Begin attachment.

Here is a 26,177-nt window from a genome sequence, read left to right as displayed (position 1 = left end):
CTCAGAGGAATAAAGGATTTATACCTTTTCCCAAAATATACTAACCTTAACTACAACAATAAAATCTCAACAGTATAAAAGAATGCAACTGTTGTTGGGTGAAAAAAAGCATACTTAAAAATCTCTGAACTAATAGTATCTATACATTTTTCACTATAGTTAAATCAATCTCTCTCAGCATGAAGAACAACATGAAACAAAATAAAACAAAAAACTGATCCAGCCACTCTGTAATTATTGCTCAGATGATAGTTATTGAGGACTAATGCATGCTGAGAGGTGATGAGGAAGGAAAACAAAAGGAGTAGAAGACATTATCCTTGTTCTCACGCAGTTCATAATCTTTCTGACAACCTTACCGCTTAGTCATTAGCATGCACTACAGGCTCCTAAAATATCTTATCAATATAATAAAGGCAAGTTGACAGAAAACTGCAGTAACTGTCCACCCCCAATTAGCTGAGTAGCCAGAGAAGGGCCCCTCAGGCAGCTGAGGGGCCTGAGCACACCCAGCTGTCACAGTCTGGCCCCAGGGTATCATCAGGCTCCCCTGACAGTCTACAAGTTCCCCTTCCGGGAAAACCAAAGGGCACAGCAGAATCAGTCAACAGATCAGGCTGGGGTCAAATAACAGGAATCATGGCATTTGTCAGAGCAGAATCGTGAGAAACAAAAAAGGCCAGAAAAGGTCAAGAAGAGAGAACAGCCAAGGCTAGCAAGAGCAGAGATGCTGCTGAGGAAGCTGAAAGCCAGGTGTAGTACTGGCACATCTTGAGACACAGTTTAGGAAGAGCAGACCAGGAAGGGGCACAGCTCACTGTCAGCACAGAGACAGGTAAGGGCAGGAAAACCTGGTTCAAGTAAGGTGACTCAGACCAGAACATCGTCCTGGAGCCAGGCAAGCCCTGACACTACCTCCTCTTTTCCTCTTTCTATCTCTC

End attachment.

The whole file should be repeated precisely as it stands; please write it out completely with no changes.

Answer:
Here is a 26,177-nt window from a genome sequence, read left to right as displayed (position 1 = left end):
CTCAGAGGAATAAAGGATTTATACCTTTTCCCAAAATATACTAACCTTAACTACAACAATAAAATCTCAACAGTATAAAAGAATGCAACTGTTGTTGGGTGAAAAAAAGCATACTTAAAAATCTCTGAACTAATAGTATCTATACATTTTTCACTATAGTTAAATCAATCTCTCTCAGCATGAAGAACAACATGAAACAAAATAAAACAAAAAACTGATCCAGCCACTCTGTAATTATTGCTCAGATGATAGTTATTGAGGACTAATGCATGCTGAGAGGTGATGAGGAAGGAAAACAAAAGGAGTAGAAGACATTATCCTTGTTCTCACGCAGTTCATAATCTTTCTGACAACCTTACCGCTTAGTCATTAGCATGCACTACAGGCTCCTAAAATATCTTATCAATATAATAAAGGCAAGTTGACAGAAAACTGCAGTAACTGTCCACCCCCAATTAGCTGAGTAGCCAGAGAAGGGCCCCTCAGGCAGCTGAGGGGCCTGAGCACACCCAGCTGTCACAGTCTGGCCCCAGGGTATCATCAGGCTCCCCTGACAGTCTACAAGTTCCCCTTCCGGGAAAACCAAAGGGCACAGCAGAATCAGTCAACAGATCAGGCTGGGGTCAAATAACAGGAATCATGGCATTTGTCAGAGCAGAATCGTGAGAAACAAAAAAGGCCAGAAAAGGTCAAGAAGAGAGAACAGCCAAGGCTAGCAAGAGCAGAGATGCTGCTGAGGAAGCTGAAAGCCAGGTGTAGTACTGGCACATCTTGAGACACAGTTTAGGAAGAGCAGACCAGGAAGGGGCACAGCTCACTGTCAGCACAGAGACAGGTAAGGGCAGGAAAACCTGGTTCAAGTAAGGTGACTCAGACCAGAACATCGTCCTGGAGCCAGGCAAGCCCTGACACTACCTCCTCTTTTCCTCTTTCTATCTCTC